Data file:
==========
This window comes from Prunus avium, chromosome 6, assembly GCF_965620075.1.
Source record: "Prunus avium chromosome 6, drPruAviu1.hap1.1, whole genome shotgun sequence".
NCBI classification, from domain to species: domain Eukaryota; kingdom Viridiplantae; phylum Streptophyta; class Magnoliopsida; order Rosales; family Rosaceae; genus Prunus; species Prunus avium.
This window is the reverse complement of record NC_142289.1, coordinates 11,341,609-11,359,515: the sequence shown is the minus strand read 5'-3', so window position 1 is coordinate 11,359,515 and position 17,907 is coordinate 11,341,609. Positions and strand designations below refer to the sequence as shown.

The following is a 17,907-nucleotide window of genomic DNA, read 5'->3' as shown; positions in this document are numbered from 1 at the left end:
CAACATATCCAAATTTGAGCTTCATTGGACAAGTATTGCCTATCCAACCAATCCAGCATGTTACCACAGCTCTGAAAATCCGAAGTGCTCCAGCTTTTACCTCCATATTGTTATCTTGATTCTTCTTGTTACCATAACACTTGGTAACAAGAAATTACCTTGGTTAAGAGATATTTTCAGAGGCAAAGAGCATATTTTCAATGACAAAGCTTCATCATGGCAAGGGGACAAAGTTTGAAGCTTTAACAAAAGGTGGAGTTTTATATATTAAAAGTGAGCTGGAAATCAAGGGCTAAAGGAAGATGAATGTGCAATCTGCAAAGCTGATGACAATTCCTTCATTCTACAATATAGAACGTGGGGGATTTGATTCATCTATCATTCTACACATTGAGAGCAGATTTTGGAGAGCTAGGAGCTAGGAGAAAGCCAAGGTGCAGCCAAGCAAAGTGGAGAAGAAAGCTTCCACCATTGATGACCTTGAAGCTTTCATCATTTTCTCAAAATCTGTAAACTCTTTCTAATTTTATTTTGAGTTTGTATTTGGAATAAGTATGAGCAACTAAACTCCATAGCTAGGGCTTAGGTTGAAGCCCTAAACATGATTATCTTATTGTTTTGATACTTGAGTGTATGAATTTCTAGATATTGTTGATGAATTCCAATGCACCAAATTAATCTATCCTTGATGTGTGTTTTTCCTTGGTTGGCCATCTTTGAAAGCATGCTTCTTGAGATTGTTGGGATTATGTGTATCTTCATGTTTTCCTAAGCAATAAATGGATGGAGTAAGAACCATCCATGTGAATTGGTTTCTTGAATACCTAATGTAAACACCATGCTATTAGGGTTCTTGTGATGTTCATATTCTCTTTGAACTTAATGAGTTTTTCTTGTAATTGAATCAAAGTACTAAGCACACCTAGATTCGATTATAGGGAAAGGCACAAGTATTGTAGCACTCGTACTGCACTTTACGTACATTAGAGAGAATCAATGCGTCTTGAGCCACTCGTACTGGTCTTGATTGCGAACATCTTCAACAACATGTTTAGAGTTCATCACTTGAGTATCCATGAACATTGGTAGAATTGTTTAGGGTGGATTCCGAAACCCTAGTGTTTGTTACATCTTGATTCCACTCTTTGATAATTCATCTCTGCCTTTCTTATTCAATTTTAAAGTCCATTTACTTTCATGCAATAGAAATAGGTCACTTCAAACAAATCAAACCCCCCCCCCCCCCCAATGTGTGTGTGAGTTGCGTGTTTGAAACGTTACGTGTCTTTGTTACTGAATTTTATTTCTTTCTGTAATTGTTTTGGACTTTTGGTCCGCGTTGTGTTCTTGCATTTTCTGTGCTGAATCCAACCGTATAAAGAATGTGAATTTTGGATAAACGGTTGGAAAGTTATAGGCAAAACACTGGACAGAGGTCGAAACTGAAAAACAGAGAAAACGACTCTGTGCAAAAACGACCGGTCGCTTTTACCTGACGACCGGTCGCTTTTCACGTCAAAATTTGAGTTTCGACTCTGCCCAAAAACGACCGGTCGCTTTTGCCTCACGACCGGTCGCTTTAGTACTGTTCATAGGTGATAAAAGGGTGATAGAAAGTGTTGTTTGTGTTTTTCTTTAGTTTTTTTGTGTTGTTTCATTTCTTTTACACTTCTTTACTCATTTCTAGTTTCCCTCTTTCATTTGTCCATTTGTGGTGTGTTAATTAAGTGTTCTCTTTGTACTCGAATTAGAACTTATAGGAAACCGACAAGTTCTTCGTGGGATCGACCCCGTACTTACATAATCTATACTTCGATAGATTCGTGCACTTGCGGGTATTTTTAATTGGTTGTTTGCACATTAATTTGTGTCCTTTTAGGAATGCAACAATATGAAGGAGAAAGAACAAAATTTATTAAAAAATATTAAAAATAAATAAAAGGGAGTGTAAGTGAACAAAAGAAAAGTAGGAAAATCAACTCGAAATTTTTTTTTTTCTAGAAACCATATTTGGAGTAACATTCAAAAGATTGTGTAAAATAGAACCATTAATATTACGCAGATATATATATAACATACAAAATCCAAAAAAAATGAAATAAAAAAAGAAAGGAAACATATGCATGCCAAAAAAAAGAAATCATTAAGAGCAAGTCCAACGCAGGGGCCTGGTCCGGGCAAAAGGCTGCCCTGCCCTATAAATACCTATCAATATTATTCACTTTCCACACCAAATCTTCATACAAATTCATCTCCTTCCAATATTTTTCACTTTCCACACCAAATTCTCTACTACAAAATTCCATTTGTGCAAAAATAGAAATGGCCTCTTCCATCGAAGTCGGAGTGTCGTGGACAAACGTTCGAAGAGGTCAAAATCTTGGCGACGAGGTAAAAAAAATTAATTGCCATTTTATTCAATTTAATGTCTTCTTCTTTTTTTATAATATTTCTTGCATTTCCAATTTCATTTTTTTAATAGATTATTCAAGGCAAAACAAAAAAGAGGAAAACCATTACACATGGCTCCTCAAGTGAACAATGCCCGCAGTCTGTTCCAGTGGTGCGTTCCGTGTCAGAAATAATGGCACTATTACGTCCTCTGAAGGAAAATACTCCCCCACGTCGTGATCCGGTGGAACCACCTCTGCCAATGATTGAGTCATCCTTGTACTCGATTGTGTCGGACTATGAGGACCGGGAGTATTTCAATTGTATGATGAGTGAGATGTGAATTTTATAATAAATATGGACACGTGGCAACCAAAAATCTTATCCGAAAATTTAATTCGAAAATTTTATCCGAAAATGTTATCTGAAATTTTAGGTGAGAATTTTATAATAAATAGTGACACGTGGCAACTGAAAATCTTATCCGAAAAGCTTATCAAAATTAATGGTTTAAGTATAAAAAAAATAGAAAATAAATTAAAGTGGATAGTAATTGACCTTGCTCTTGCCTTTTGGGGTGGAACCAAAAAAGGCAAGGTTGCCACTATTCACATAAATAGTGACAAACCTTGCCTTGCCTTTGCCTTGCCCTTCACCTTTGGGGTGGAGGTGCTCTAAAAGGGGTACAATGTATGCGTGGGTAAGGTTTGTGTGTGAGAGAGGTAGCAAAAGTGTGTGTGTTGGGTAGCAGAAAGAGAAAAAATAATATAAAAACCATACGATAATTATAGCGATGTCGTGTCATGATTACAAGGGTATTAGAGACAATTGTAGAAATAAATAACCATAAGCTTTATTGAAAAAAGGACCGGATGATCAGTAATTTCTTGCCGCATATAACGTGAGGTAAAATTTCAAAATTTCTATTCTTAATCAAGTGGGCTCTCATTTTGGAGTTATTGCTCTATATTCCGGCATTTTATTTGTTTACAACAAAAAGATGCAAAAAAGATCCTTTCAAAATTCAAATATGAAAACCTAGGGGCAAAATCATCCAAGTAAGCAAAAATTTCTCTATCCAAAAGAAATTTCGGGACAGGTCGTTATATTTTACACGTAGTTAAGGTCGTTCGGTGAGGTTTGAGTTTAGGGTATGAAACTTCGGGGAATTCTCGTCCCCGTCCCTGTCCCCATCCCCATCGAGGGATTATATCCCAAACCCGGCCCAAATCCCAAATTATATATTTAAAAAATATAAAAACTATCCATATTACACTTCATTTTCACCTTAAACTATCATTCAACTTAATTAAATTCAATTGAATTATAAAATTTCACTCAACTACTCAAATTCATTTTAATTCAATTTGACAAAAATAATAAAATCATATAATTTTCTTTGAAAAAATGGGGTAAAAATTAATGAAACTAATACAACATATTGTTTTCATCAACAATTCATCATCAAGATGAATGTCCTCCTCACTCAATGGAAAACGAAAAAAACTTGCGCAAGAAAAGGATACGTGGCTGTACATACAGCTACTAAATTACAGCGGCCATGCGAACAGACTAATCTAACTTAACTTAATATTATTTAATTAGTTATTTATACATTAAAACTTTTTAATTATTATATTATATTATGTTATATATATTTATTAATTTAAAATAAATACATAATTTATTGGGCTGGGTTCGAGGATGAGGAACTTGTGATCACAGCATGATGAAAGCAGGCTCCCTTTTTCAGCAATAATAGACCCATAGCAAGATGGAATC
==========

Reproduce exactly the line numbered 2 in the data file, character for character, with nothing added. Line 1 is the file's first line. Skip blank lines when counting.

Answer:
Source record: "Prunus avium chromosome 6, drPruAviu1.hap1.1, whole genome shotgun sequence".